Nizar Juma: Towering figure in Jubilee boardroom who took no salary

Nizar Juma- Founder, The Blue Company Initiative during the interview at his office in Nairobi on Monday, November 8, 2021.

Photo credit: Dennis Onsongo | Nation Media Group

An African proverb goes: “It is when the ovation is loudest that one ought to quit the dance floor.” However, for Nizar Juma, judging when the applause is the loudest has not been easy.

He joined Jubilee Holdings on July 11, 2004, as the board chairman and has undoubtedly been a towering figure in the financial services firm’s boardroom for the last 20 years.

Mr Juma believes it is time for his last dance at Jubilee, even if shareholders’ applause gets louder than it has always been.

Mr Juma joined Jubilee when the net profit was Sh242.7 million, then paying shareholders Sh81 million, but he will, on June 25, take the floor, one final time as the chairman to declare a record Sh1.036 billion dividend on a net profit of Sh4.42 billion the insurer posted in the financial year ended December 2023.

“There comes a time when you have to stop...We have to give others a chance,” Mr Juma told the Business Daily in an interview.

“From 2004, when I joined, I knew nothing about insurance but passion for the sector. I have been very fortunate to have seen Jubilee prosper from that time on.”

Mr Juma’s deputy, Zul Abdul, who joined the Jubilee board in 2014 and became vice-chairman in March 2020 will be the next chairman, subject to approval by shareholders at the annual general meeting.

He celebrated his 80th birthday last month. While Mr Juma believes he still has the energy to go on, he says he now wants to spend his time differently. This marks another surprise for the executive who in 1992 closed all his businesses, including the Adidas franchise and Orbit Sports and opted to start working for free.

“I believe we have done a service to make more people think about insurance as a necessity. I am glad that I did all these as a volunteer. We do nearly everything for money and it is good when we can do some things for reasons beyond money,” said Mr Juma.

He has influenced nearly all other board members including Sultan Allana, Shabir Abji, John Metcalf and Ashif Kassam to work without pay, something he believes makes them truly independent and reliable.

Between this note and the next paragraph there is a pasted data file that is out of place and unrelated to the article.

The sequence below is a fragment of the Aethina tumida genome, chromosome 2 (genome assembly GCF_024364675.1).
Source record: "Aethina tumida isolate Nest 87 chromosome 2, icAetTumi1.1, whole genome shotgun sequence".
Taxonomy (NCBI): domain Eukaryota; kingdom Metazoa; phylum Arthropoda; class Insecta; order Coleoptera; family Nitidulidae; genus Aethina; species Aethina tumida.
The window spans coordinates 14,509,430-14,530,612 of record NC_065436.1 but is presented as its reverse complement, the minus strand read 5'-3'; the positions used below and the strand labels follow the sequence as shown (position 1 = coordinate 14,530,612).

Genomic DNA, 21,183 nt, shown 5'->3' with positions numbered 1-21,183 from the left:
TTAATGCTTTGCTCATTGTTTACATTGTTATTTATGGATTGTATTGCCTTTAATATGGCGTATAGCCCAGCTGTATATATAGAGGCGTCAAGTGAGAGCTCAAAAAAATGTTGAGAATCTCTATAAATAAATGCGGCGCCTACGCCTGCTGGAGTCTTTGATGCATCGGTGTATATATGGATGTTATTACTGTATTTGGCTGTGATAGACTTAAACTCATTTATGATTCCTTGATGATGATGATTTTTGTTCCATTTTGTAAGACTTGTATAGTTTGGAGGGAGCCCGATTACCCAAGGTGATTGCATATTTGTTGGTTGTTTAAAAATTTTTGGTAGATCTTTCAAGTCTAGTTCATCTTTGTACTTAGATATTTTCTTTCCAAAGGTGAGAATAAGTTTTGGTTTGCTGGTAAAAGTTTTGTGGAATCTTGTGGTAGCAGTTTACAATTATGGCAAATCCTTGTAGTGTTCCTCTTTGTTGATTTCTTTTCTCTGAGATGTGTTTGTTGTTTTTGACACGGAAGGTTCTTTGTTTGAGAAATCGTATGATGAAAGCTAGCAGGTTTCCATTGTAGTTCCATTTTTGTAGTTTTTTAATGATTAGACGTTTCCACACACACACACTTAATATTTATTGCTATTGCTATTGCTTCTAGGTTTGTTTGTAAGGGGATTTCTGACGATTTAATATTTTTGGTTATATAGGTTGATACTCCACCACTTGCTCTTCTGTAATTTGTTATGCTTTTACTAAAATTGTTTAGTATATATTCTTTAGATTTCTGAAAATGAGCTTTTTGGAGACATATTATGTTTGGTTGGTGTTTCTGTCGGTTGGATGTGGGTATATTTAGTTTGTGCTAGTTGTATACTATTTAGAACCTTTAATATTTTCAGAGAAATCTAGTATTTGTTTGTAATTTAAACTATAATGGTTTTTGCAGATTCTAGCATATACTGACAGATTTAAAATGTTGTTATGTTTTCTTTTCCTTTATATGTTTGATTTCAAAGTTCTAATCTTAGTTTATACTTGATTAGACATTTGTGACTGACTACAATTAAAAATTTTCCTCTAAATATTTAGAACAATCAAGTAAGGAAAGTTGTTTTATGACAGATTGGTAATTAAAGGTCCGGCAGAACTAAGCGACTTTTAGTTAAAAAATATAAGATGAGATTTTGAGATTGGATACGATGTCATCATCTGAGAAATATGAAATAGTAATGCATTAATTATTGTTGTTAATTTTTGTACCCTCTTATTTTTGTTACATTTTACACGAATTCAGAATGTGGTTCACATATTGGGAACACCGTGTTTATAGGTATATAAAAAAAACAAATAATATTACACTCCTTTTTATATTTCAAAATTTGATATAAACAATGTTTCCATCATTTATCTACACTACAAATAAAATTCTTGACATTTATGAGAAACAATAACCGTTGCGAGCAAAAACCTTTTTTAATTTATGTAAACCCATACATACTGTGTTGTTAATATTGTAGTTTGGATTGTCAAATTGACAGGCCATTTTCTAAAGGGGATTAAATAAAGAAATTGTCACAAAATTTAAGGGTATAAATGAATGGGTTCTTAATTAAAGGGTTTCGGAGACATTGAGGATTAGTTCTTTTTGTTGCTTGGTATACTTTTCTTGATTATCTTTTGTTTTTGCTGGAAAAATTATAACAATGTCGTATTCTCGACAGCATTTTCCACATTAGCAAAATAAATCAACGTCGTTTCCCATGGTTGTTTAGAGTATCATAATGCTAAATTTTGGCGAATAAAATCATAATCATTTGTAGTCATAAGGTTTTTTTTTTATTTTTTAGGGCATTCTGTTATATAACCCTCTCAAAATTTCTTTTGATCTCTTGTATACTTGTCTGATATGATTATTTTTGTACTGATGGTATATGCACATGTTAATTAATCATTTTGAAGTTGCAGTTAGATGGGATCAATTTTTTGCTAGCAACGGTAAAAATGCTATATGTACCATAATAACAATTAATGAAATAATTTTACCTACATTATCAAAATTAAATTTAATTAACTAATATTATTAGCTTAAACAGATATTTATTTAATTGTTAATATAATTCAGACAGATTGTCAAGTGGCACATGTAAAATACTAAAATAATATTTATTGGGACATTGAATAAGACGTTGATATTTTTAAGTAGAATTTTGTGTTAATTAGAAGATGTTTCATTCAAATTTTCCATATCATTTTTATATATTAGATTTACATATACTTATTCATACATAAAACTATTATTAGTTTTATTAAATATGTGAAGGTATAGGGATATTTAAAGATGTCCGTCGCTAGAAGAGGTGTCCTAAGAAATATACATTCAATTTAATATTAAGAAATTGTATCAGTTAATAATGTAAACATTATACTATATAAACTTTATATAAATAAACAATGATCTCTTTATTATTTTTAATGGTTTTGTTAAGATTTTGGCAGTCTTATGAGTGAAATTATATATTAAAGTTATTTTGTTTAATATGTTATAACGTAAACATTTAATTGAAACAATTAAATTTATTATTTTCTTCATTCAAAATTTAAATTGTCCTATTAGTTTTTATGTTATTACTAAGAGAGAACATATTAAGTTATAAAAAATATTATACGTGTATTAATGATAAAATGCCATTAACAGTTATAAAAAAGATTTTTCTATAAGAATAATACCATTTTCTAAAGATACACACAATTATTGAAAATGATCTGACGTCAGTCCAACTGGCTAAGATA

Mr Juma was also instrumental in setting up the Jubilee Children’s Fund.

Jubilee staff give their one day’s salary in a year, which the company matches and adds one day’s profit to run the endowment fund.
The fund has helped in alleviating hardships underprivileged children face in education, health, social and cultural issues. The staff participate in identifying the needy children.

Mr Juma said he collaborated a lot with the Association of Kenya Insurers (AKI), the lobby for underwriters, and the Insurance Regulatory Authority in growing the sector.

His contribution to the industry saw AKI award him the Lifetime Achievement Award in 2021.

“The whole industry has now changed and I am glad that I had a part in that in terms of what we do as insurers. The penetration was practically under 0.5 percent. We are now almost at three percent in Kenya and more needs to be done,” said Mr Juma.

“Jubilee was not dynamic in those days. It did not have a good rapport with brokers and agents. It was a small company. The insurance world in those days was also quite small and nobody advertised insurance products. We started promotions and teaching people about insurance.”

Mr Juma will be exiting the Jubilee board alongside Shabir Abji, who is also retiring and Jane Mwangi as well as Ashif Kassam—both of who will not be offering themselves for re-election in the next annual general meeting.

Mr Abji joined the Jubilee board in 2013 while Ms Mwangi and Mr Kassam joined in 2016 and 2019. The exit of the three, together with Mr Juma, means the board will welcome new faces, including Rosemin Bhanji and Amyn Lalji who joined last week Wednesday.

“We have to give others a chance as well because people may be looking at me and saying, ‘Same guy again!’ I know my shareholders love me because I have made money for them. They have even told me in AGMs that I should share in the money,” said Mr Juma.

He is challenging industry players to target the informal sector more to change the narrative that insurance is a flimsy expense and a preserve for the rich.

Mr Juma is a boardroom figure, having sat on boards of over 80 companies in different sectors, including banking, insurance, real estate and health but has been scaling down over the years to about 12 in 2022. However, he now says he will give up “practically all of them” and only remain with initiatives, which are purely for social good and not for generating profits.

One of the initiatives he says is dearest to his heart is the Future of Power initiative, which has taken him to over 70 cities across the world, to teach about managing through soft power. He says he will carry on with this initiative.

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